A consulting firm suggested the Pennsylvania State System of Higher Education should not close any university, merge a university, or separate from the system — a possible reprieve for the embattled Cheyney University, which has been plagued with rumors of closing or merging.
The National Center for Higher Education Management Systems released its findings in a report earlier this week. Since the fall of last year the company has gathered information and visited all 14 of the PASSHE’s schools; Cheyney University is the smallest.
“The report is certainly speaking to some of Cheyney’s issues,” said Cheyney’s Council of Trustees Chairman Robert W. Bogle. “Cheyney has needed to downsize for a number of years because our expenses exceeded our revenue.”
The NCHEMS report included nine recommendations for the entire state system. Some of the highlights include: replacing the entire system’s current Board of Governors with the Board of Regents, clarifying the distribution of authority among the board, chancellor, institutional presidents and the council of trustees; providing support and assistance to institutional leadership, re-configuring institutions facing the most severe sustainability challenges as universities, retaining local leadership and strengthening academic programs.
Additionally, recommendations suggested expanding local student support services to foster success; adopting a strategic financing model that fits the varied circumstances facing the state system’s institutions, being financially feasible for all institutions and the system; considering permitting the state system to offer early or phasing out retirement incentives that allows the chancellor and institutional presidents to align staffing levels strategically with enrollment.
Cheyney has suffered the most significant loss in terms of enrollment and finances. Business-related services including human resources, finances and procurement, facilities management and environmental health safety, all report to West Chester University, another PASHHE school about 15 minutes away from Cheyney.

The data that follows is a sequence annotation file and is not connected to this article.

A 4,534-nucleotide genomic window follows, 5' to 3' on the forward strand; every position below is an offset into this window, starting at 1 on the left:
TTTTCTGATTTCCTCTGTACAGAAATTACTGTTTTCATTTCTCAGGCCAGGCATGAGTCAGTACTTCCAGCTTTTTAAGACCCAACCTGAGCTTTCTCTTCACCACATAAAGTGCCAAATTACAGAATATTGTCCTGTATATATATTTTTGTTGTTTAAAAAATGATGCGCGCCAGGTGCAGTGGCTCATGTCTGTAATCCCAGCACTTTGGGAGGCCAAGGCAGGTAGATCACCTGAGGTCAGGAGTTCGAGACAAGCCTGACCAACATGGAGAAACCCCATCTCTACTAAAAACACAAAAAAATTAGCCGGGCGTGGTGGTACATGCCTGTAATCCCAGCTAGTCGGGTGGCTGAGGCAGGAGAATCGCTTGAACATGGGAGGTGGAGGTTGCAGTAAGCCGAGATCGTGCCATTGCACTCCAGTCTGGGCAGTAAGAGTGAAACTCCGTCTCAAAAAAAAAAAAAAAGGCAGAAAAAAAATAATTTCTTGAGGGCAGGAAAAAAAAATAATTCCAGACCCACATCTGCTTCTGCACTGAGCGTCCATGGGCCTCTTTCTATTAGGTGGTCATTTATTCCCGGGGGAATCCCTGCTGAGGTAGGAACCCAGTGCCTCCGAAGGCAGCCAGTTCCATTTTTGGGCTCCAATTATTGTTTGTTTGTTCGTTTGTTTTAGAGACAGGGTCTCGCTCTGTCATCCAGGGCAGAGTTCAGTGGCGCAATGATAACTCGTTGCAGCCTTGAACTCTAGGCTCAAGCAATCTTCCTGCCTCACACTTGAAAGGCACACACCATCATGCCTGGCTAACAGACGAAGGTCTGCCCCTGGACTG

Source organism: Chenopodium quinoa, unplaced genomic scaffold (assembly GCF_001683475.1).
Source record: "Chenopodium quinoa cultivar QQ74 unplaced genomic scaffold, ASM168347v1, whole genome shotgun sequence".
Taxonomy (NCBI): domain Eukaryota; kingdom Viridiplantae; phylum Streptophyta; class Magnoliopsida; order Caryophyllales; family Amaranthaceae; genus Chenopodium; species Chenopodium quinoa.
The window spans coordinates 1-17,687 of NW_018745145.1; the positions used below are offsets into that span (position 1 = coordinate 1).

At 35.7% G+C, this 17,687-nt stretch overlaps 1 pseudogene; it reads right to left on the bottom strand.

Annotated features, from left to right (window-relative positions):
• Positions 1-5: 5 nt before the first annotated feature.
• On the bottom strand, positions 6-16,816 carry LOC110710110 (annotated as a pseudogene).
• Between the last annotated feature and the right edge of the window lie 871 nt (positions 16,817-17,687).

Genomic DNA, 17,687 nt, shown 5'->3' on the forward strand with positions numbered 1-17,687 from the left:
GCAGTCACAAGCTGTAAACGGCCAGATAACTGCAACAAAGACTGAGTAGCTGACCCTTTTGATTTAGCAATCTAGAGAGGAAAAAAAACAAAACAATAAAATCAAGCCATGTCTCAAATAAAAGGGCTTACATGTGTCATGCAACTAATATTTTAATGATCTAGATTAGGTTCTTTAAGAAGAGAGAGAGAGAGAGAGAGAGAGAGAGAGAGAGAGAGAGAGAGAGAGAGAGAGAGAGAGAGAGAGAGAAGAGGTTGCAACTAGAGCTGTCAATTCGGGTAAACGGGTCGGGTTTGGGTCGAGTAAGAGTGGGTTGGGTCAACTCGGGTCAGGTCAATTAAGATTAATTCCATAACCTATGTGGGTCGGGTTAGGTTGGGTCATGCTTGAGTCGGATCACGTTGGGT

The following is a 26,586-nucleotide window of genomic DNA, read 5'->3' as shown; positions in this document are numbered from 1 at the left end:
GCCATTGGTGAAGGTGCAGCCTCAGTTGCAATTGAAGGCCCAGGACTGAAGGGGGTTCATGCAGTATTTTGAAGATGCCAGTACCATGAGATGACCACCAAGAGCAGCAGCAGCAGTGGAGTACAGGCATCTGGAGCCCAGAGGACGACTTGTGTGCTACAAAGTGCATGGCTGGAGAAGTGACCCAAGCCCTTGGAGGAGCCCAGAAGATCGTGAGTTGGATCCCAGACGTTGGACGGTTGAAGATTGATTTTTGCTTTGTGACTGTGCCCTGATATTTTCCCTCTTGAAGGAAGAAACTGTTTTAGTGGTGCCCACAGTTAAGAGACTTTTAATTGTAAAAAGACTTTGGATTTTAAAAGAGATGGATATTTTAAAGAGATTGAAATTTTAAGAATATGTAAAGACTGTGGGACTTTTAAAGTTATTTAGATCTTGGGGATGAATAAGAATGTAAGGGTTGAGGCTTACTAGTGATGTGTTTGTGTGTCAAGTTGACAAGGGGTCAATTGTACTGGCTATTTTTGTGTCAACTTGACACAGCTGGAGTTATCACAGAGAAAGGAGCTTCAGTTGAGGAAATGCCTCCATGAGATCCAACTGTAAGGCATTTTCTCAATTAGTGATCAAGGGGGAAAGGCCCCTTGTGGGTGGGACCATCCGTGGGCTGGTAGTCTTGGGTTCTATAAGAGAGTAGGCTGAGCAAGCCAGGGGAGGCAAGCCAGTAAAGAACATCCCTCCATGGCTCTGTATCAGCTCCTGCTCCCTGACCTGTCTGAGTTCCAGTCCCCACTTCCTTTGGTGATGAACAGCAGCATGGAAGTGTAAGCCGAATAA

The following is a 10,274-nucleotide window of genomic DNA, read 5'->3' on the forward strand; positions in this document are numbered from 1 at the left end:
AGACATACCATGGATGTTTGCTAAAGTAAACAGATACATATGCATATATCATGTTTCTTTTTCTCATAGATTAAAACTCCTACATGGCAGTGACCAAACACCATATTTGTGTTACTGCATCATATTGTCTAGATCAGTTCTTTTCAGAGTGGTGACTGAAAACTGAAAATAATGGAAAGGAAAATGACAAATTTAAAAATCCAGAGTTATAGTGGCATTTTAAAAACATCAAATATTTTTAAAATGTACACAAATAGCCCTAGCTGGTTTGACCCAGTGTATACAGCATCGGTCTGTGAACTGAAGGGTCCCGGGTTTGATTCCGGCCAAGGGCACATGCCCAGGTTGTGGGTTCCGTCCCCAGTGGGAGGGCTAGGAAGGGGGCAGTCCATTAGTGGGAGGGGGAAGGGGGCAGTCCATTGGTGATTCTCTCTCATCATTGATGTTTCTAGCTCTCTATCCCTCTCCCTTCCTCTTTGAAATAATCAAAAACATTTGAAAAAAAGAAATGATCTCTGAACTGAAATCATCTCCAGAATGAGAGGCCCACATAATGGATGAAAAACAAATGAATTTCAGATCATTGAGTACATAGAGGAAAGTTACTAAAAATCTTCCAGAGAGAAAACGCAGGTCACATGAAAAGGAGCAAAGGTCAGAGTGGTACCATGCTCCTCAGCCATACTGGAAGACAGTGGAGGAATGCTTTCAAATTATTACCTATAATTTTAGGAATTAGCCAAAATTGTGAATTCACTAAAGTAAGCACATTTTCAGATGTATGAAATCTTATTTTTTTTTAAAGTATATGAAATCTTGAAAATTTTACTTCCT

Some alumni of the Cheyney, the HBCU (Historically Black College & University) based in Delaware and Chester counties, worried that having departments report to another college, could possibly mean a merger.
Last month the Middle States Commission on Higher Education, the agency that accredits Cheyney, said the school had to provide cause by Sept. 1 as to why its accreditation should not be withdrawn. Cheyney announced it would search for permanent leadership. It has had an interim president for three years. Interim President Aaron Walton was appointed this summer.
Enrollment at Cheyney is estimated around 700.
PASSHE Chancellor Frank T. Brogan and the Board of Governors called for the review for an analysis of the state system.
“We look forward to digging into the recommendations provided by the NCHEMS today — the data they collected and the input received to help us make the decisions necessary to ensure the State System doesn’t just survive, but thrives well into the future,” Brogan said in a statement. “Our goal remains unchanged: to ensure the State System universities can continue to provide high-quality affordable education to students today and long into the future.”
Following the release of the support, the state system’s Board of Governors will review recommendations and gather feedback from stakeholders.
“We all have a stake in the future of the State System so we wanted everyone to receive the same information, at the same time from NCHEMS,” said Board of Governors Chair Cynthia D. Shapira in a statement. “With these recommendations now in-hand, we will carefully review them before determining how the system evolves in the months and years ahead.”